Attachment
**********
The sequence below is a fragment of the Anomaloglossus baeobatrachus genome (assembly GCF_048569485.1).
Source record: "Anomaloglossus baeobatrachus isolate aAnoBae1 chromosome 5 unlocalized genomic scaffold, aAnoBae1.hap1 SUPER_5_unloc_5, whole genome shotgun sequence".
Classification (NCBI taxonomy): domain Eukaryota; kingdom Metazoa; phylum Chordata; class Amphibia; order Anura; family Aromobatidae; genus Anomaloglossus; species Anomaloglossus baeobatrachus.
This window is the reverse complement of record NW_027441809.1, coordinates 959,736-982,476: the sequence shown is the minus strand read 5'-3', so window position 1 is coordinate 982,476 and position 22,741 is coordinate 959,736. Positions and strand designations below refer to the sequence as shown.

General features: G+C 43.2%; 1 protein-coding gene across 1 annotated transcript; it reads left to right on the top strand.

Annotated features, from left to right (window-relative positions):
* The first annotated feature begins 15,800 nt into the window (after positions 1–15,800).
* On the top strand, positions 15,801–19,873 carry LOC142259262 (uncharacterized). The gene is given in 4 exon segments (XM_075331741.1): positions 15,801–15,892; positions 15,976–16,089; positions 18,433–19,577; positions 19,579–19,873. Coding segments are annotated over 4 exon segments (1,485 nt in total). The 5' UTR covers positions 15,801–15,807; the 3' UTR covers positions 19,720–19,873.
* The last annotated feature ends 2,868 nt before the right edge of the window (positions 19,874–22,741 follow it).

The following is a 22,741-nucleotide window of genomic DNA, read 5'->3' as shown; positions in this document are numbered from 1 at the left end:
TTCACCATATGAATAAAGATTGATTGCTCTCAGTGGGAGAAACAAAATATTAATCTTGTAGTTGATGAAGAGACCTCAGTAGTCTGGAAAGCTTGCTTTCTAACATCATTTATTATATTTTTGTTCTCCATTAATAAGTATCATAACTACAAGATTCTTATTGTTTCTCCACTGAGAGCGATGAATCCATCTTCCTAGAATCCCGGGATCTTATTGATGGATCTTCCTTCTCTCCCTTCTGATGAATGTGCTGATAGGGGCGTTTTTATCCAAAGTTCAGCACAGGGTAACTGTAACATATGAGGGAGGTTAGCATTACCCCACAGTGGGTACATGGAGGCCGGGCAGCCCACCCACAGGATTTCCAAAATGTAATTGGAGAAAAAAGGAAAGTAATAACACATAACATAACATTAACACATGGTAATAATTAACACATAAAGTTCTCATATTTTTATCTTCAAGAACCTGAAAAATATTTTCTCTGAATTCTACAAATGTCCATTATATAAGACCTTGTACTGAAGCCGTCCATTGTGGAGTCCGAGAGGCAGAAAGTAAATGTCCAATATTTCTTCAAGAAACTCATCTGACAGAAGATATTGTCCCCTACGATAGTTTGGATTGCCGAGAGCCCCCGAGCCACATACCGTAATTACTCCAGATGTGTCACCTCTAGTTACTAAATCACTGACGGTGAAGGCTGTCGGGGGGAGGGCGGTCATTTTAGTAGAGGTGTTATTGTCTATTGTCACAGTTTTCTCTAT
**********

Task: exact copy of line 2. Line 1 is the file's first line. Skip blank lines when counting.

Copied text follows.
Source record: "Anomaloglossus baeobatrachus isolate aAnoBae1 chromosome 5 unlocalized genomic scaffold, aAnoBae1.hap1 SUPER_5_unloc_5, whole genome shotgun sequence".